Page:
And there are at least a dozen more caches within a mile or two of her place around that lake and in the adjoining wildlife refuge. Not to mention the dozen or so around the lake near Casa Southern Man. There is much geocaching yet to be done!

Friday, March 09, 2007

A Geocaching Day

After a long, cold winter spring is finally here, which means that Southern Man can once again play at geocaching. Southern Man's gf lives near a lovely lake with lots of caches, so she and I went for a walk this afternoon to try to find a couple. We ended up batting five hundred with one DNF and one microcache found. There are several others within easy walking distance from her place, and I hope to try for a few more tomorrow. Hopefully she will enjoy it as much as I. It is a lot of fun just to be outdoors with her.

There are several flavors of caches. The most common types are "regular" and "micro." A regular cache is usually a fairly large container - a TupperwareTM or Rubbermaid TM or army-surplus ammo box - with a logbook and a bunch of trinkets. Finders can take a trinket but are expected to leave something of equal or greater value. Some caches have themes - all toy cars or all frogs or some such thing. Caches can also contain "travel bugs" that are usually on a mission to reach some other part of the country. There are even caches that specialize as "Travel Bug Motels." The other common type of cache is a "microcache." These are usually only large enough to hold a little roll of paper for the log. They can be fiendishly difficult to find! To get cache locations, log in to and look at the list for the area in which you are interested. The web site gives the GPS coordinates, which you can use in your portable GPS reciever or do as Southern Man does and punch them into Google Earth for a satellite view of the site (which is a heck of a lot more accurate than his old borrowed GPS anyway) And when you do find them, you sign the logbook and perhaps exchange trinkets, then later log in to your online account, indicate that you found that cache, and write a few choice online comments.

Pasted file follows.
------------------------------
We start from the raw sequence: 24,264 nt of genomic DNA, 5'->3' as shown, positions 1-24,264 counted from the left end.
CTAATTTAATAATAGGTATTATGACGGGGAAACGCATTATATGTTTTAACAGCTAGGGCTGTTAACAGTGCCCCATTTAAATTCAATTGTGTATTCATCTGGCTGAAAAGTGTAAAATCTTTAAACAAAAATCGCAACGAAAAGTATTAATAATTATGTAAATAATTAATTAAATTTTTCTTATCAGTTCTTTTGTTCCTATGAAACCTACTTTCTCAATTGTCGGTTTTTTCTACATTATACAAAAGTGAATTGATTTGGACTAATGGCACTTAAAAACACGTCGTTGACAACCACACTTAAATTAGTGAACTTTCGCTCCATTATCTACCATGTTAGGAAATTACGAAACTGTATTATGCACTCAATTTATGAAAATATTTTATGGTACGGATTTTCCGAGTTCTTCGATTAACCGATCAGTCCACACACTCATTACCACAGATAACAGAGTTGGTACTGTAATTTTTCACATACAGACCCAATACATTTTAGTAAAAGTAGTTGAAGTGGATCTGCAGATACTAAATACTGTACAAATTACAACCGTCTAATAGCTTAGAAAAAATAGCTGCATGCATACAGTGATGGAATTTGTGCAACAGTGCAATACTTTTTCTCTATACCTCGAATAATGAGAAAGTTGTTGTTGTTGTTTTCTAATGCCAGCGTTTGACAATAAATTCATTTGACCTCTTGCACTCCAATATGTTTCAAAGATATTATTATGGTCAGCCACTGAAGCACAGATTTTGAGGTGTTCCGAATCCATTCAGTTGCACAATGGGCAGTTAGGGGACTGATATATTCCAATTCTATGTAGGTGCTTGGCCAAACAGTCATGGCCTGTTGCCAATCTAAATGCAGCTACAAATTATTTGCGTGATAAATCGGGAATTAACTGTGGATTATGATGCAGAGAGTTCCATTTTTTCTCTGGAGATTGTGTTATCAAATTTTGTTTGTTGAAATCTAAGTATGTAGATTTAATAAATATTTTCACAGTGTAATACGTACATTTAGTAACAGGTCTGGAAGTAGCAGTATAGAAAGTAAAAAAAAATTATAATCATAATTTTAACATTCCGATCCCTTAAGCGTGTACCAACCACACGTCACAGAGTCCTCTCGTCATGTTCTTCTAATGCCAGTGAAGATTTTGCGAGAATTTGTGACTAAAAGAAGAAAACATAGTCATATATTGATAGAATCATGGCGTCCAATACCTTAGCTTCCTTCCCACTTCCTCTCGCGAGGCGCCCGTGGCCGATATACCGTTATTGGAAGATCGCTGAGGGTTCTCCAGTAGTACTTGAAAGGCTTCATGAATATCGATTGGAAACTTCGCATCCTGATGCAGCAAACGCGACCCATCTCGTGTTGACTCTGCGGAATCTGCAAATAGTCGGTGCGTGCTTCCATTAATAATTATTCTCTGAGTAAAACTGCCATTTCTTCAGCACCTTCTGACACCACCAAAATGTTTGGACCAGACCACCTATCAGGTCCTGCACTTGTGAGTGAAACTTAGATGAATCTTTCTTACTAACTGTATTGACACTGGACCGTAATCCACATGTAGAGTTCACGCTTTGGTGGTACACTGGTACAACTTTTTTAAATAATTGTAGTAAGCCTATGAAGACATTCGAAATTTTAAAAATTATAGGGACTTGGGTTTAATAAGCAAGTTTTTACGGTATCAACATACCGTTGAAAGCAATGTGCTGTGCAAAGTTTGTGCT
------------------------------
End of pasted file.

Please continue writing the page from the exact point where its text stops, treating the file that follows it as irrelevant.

So here is a bit of geocaching lingo and a few acronyms:
  • CITO - Cache In, Trash Out; the practice of taking a trash bag while geocaching and carrying out whatever trash and litter you can pick up.

  • DNF - Did Not Find.

  • FTF - First To Find; usually accompanied by the FTF Dance.

  • GPS - Global Positioning System reciever; primary tool of geocachers.

  • MIA - Missing In Action; indicates a cache that has been "muggled" or otherwise lost, or a travel bug that isn't found in the cache indicated by the online logs.

  • Microcache - a small, often well hidden or camoflaged cache containing just a logbook.

  • Muggles - non geo-cachers. Used as both a noun and a verb, as in "Don't let the muggles see you" and "damn, that cache must have been muggled."

  • TB or TBUG - Travel Bug.

  • TFTC - Thanks For The Cache; often used in online log entries.

  • TFTH - Thanks ForThe Hide / Hunt.

  • TFTMC - Thanks For The Micro-Cache.

  • TNLN - Took nothing, left nothing; used in online log entries for those occasions when you (for whatever reason) didn't exchange trinkets at a regular cache.

  • SL - used online to indicate that you Signed the Logbook at the actual cache.
Southern Man hopes that a few who read this will become interested in geocaching and give it a try. It's good, clean, outdoor fun!